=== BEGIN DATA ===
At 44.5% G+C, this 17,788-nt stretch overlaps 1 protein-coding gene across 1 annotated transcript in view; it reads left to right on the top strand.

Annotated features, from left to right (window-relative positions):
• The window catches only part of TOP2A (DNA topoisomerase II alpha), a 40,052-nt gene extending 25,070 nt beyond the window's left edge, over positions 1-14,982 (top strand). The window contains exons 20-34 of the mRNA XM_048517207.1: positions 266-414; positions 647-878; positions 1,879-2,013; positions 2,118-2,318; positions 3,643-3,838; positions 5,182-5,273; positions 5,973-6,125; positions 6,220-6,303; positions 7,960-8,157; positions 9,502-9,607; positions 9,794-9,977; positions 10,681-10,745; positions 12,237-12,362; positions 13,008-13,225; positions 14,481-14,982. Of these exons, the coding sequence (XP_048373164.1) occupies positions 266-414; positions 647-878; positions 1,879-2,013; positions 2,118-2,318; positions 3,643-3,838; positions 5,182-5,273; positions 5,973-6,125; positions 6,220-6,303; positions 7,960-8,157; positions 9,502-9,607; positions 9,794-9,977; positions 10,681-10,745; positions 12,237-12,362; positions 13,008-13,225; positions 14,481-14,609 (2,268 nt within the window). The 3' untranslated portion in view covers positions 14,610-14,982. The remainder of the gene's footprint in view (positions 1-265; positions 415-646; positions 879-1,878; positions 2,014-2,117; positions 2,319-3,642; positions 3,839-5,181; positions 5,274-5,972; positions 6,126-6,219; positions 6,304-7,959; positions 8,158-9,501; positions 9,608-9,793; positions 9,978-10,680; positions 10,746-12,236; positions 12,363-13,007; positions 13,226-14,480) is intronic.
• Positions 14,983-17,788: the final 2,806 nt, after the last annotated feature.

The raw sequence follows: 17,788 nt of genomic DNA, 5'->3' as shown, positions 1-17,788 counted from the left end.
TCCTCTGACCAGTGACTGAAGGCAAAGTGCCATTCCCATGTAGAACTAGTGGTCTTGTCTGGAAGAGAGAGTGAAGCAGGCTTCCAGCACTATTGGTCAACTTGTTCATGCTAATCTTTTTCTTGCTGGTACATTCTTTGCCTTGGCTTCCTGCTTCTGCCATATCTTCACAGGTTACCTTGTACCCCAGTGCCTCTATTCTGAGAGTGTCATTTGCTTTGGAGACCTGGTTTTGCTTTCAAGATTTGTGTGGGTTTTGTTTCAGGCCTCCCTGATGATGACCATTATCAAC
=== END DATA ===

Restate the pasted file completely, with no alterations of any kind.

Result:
At 44.5% G+C, this 17,788-nt stretch overlaps 1 protein-coding gene across 1 annotated transcript in view; it reads left to right on the top strand.

Annotated features, from left to right (window-relative positions):
• The window catches only part of TOP2A (DNA topoisomerase II alpha), a 40,052-nt gene extending 25,070 nt beyond the window's left edge, over positions 1-14,982 (top strand). The window contains exons 20-34 of the mRNA XM_048517207.1: positions 266-414; positions 647-878; positions 1,879-2,013; positions 2,118-2,318; positions 3,643-3,838; positions 5,182-5,273; positions 5,973-6,125; positions 6,220-6,303; positions 7,960-8,157; positions 9,502-9,607; positions 9,794-9,977; positions 10,681-10,745; positions 12,237-12,362; positions 13,008-13,225; positions 14,481-14,982. Of these exons, the coding sequence (XP_048373164.1) occupies positions 266-414; positions 647-878; positions 1,879-2,013; positions 2,118-2,318; positions 3,643-3,838; positions 5,182-5,273; positions 5,973-6,125; positions 6,220-6,303; positions 7,960-8,157; positions 9,502-9,607; positions 9,794-9,977; positions 10,681-10,745; positions 12,237-12,362; positions 13,008-13,225; positions 14,481-14,609 (2,268 nt within the window). The 3' untranslated portion in view covers positions 14,610-14,982. The remainder of the gene's footprint in view (positions 1-265; positions 415-646; positions 879-1,878; positions 2,014-2,117; positions 2,319-3,642; positions 3,839-5,181; positions 5,274-5,972; positions 6,126-6,219; positions 6,304-7,959; positions 8,158-9,501; positions 9,608-9,793; positions 9,978-10,680; positions 10,746-12,236; positions 12,363-13,007; positions 13,226-14,480) is intronic.
• Positions 14,983-17,788: the final 2,806 nt, after the last annotated feature.

The raw sequence follows: 17,788 nt of genomic DNA, 5'->3' as shown, positions 1-17,788 counted from the left end.
TCCTCTGACCAGTGACTGAAGGCAAAGTGCCATTCCCATGTAGAACTAGTGGTCTTGTCTGGAAGAGAGAGTGAAGCAGGCTTCCAGCACTATTGGTCAACTTGTTCATGCTAATCTTTTTCTTGCTGGTACATTCTTTGCCTTGGCTTCCTGCTTCTGCCATATCTTCACAGGTTACCTTGTACCCCAGTGCCTCTATTCTGAGAGTGTCATTTGCTTTGGAGACCTGGTTTTGCTTTCAAGATTTGTGTGGGTTTTGTTTCAGGCCTCCCTGATGATGACCATTATCAAC